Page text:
These challenges were particularly pronounced in the review of papers on CDAP and HIV outcomes, and findings were inconsistent across studies. Two of the three studies—both conducted in China—used blood testing at the time of data collection to measure associations between CDAP and HIV seroprevalence, but with conflicting results. However, when the researchers pooled the data from these two studies, their analysis indicated that overall, individuals who had been in CDAP were roughly 30 percent more likely to have HIV at the time of data collection, although this finding was not statistically significant.
Vo et al. also considered the risk variable of syringe sharing as this was assessed in all three CDAP and HIV papers. Unfortunately, the associations across studies were again inconsistent. While the two papers from China reported increased likelihood of syringe sharing among individuals who had never been in CDAP, the data from Mexico suggested the opposite.
The data on the relationship between CDAP exposure and overdose outcomes were somewhat more conclusive. Although the studies were geographically and institutionally diverse and used a range of exposure timelines, including “ever,” “6-months,” and “current,” all five found that individuals with exposure to CDAP had increased likelihood of overdose in their history as well. When Vo et al. pooled data from relevant studies, these trends held. CDAP exposure had an odds ratio of 3.67 for non-fatal overdose in the past 6 to 12 months and an odds ratio of 2.02 for risk of lifetime non-fatal overdose. Nonetheless, neither of these pooled findings were statistically significant.
Given the continued preference for CDAP over medication-assisted treatment in many contexts, the topic of this study is important both within the United States and globally. Vo et al.’s systematic review and meta-analysis was a well-designed attempt to examine current knowledge on the issue, and highlights some key issues with reliance on CDAP.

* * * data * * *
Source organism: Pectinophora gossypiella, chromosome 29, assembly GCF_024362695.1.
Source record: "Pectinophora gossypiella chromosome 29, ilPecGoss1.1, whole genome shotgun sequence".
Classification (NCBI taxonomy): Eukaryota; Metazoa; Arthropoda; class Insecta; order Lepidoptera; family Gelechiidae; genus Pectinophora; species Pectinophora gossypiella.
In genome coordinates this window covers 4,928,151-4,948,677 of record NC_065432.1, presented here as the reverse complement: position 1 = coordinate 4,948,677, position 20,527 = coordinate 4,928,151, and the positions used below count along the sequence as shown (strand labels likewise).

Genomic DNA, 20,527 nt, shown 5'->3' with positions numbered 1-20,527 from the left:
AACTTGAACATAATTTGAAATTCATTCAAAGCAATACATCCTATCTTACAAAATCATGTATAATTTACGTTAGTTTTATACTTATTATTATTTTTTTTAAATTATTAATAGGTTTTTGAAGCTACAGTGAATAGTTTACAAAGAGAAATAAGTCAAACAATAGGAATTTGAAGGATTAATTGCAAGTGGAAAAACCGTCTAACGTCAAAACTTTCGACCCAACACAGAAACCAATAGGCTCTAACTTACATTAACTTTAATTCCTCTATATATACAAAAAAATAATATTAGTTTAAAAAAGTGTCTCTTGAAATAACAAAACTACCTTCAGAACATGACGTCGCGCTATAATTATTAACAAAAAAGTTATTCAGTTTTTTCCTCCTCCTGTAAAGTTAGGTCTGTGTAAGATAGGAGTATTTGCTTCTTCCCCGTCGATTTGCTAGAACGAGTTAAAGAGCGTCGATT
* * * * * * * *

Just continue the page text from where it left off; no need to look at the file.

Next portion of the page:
As Vo et al. note, while the use of key terms can be limiting as a search mechanism, it is a standard way to search literature for relevant and related studies. Unfortunately, the greatest hinderances to their analyses are the dearth of original research on the relationship between CDAP and relevant health outcomes, and the poor quality of existing studies. The consistent use of cross-sectional design removes the ability to draw internal conclusions about direction or causation. Furthermore, the vast differences between context of the few extant studies make systematic comparisons difficult. Given the limited number of high-quality quantitative studies, the researchers might have added richness to their reviews (though not their meta-analyses) by opening up their search to incorporate qualitative and ethnographic research, which tends to be longitudinal and context-rich.
Despite these challenges, Vo et al. rightly posit that their analyses have some useful takeaways. In particular, while it is unclear whether CDAP actually increases risk for HIV risk behaviors and outcomes (as incarceration does), the authors argue that their “results indicated a lack of support for the role of CDAP in reducing potential injection risk behaviors.” Likewise, the authors were more confident in drawing conclusions regarding overdose, noting that while not all studies in this group reached statistical significance, all did find a similar magnitude of association between CDAP exposure and overdose risk.
However, given the limited number and quality of extant original research, the review findings primarily highlight the need for rigorous additional research rather than demonstrate anything conclusive about CDAP itself.